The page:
The makers of Sex Tape could have made up a fake site name, or they could have sought out an adult company that doesn’t operate a business model reliant on copyright violation and the illicit distribution of porn, and used that brand name in place of this actual tube site.
Segel, who is also credited as the screenwriter of Sex Tape, didn’t have to script dialogue in which Black mentions several other major sources of pirated porn. (In fairness, the character does also spit out a plethora of legit adult brands, as well, for what it’s worth.)
I don’t know that “irony” is the right word, but part of the Black’s soliloquy near the end of the film manages to express something so far afield of reality that it really stood out for me.
“Internet porn gets a bad rap in some circles, but it’s not deserved,” Black’s character says. “I’m always telling people this: our tube is a community, a safe supportive place where people can go to display videos of themselves ass-fucking each other.”
Admittedly, on one level, that’s a pretty funny line. On another level, however, it’s a perversion of the truth about this, and other sites like it.
“Communities” such sites might be, but outside of the actual self-made porn displayed thereon (videos like those Jay and Annie make in Sex Tape, only uploaded intentionally) these sites are the exact opposite of “supportive” to the industry from which their content is culled.
From the perspective of many adult producers, so-called “tube” sites are parasites, pure and simple. They suck the lifeblood of revenue from the very studios, producers and performers whose images make their sites so popular in the first place.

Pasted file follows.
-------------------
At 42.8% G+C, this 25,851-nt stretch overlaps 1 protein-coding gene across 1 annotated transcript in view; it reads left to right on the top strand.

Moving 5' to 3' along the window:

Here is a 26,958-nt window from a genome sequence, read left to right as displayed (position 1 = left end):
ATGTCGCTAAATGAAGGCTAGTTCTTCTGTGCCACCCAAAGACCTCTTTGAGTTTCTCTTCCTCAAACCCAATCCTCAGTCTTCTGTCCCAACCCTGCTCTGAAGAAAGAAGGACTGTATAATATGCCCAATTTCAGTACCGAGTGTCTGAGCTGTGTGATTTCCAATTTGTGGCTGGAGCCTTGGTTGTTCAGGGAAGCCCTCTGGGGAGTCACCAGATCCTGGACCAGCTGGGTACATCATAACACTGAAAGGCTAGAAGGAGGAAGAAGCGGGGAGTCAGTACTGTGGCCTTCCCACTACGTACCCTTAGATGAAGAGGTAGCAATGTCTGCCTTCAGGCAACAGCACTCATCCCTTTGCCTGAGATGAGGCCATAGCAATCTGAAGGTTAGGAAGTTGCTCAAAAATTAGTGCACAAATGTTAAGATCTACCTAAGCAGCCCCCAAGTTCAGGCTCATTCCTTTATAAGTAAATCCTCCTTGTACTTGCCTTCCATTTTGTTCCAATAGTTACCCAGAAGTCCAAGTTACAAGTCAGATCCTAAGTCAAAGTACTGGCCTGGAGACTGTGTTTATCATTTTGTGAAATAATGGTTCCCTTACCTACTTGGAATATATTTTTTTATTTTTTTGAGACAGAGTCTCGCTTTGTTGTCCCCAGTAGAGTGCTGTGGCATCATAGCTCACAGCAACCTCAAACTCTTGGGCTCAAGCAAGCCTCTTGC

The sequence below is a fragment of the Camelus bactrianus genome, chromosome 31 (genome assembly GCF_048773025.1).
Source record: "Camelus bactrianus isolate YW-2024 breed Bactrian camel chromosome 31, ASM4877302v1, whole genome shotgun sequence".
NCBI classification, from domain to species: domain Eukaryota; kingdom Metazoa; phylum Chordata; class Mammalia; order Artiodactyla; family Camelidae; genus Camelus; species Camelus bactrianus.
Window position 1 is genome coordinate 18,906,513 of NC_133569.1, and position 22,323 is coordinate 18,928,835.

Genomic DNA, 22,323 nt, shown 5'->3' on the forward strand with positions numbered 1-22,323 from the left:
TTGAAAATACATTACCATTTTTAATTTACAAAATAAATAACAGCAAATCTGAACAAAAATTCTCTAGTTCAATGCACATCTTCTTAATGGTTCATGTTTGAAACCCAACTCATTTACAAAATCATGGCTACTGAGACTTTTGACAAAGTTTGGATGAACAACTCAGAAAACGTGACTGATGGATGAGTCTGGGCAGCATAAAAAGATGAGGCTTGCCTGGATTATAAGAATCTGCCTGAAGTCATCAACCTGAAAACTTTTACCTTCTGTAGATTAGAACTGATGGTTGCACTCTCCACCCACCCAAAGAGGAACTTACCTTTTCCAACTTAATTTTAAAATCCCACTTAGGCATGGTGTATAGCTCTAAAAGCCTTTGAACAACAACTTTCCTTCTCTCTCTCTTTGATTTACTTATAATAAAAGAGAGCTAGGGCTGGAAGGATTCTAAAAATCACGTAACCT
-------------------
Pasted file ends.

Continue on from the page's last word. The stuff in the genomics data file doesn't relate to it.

It’s important to understand: Hollywood knows this.
At the very least, there’s no question the MPAA knows all about sites like these. If any adult tube site like the one featured in the “Sex Tape” film distributed movies made by MPAA member-studios, you sure as shit better believe they’d be all over the ICE division of Homeland Security lobbying them to seize the domain, as they did with sites like TVShack.net, FilesPump.com and others.
To be clear, I don’t really expect Hollywood to support or feel solidarity with the porn industry, despite how similar our products might be and despite the fact piracy impacts both industries in similar ways. That said, it’s still disappointing to see Sony Pictures celebrating and promoting brands which were built by effectively plucking flesh right off the skeleton of the legitimate adult entertainment industry.
Whether it’s Sex Tape or Don Jon, or the likes of Samuel Jackson extolling the virtues of porn tubes, the message from Hollywood is clear: Online piracy is only a problem when it affects THEM.
Otherwise, I guess piracy is just a cute, amusing little cultural phenomenon which are fun to explore through forgettable, middling rom-com flicks.
This seems like a good place to announce my upcoming debut as a porn director. The working title of my maiden flight as smut peddler is How and Where to Download the Latest Hollywood Films for Free, XXX.
It’s gonna be a laugh riot, filled with brand names which online consumers of free mainstream entertainment already know, quite well, but to which the general public has, tragically, never been properly introduced.
Granted, it’s never easy to predict the popularity of a movie before it has even been made, but where my directorial debut is concerned, of this much I’m certain: Sony’s attorneys will LOVE it!
Source: Erotic Scribes